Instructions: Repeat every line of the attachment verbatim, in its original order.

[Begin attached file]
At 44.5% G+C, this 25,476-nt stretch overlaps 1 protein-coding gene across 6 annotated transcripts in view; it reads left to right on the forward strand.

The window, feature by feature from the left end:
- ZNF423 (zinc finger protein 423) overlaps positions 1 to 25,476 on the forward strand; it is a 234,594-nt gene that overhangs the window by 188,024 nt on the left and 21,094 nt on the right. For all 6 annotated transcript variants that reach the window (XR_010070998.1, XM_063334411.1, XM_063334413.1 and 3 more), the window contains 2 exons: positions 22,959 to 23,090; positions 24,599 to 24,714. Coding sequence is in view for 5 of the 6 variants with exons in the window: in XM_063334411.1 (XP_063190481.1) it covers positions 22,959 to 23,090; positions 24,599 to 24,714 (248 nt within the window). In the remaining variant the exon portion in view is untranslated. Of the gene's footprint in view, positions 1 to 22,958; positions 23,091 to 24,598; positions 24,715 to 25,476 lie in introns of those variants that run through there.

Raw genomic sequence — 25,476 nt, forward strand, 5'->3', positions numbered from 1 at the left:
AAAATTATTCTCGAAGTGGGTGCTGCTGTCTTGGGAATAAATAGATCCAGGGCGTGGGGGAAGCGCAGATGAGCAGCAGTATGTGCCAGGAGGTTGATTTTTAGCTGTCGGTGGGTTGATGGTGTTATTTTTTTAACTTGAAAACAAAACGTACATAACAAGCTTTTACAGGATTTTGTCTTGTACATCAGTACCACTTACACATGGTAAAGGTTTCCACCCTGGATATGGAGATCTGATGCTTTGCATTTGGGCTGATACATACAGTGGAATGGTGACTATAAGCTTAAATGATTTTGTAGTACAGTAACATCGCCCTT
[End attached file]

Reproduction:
At 44.5% G+C, this 25,476-nt stretch overlaps 1 protein-coding gene across 6 annotated transcripts in view; it reads left to right on the forward strand.

The window, feature by feature from the left end:
- ZNF423 (zinc finger protein 423) overlaps positions 1 to 25,476 on the forward strand; it is a 234,594-nt gene that overhangs the window by 188,024 nt on the left and 21,094 nt on the right. For all 6 annotated transcript variants that reach the window (XR_010070998.1, XM_063334411.1, XM_063334413.1 and 3 more), the window contains 2 exons: positions 22,959 to 23,090; positions 24,599 to 24,714. Coding sequence is in view for 5 of the 6 variants with exons in the window: in XM_063334411.1 (XP_063190481.1) it covers positions 22,959 to 23,090; positions 24,599 to 24,714 (248 nt within the window). In the remaining variant the exon portion in view is untranslated. Of the gene's footprint in view, positions 1 to 22,958; positions 23,091 to 24,598; positions 24,715 to 25,476 lie in introns of those variants that run through there.

Raw genomic sequence — 25,476 nt, forward strand, 5'->3', positions numbered from 1 at the left:
AAAATTATTCTCGAAGTGGGTGCTGCTGTCTTGGGAATAAATAGATCCAGGGCGTGGGGGAAGCGCAGATGAGCAGCAGTATGTGCCAGGAGGTTGATTTTTAGCTGTCGGTGGGTTGATGGTGTTATTTTTTTAACTTGAAAACAAAACGTACATAACAAGCTTTTACAGGATTTTGTCTTGTACATCAGTACCACTTACACATGGTAAAGGTTTCCACCCTGGATATGGAGATCTGATGCTTTGCATTTGGGCTGATACATACAGTGGAATGGTGACTATAAGCTTAAATGATTTTGTAGTACAGTAACATCGCCCTT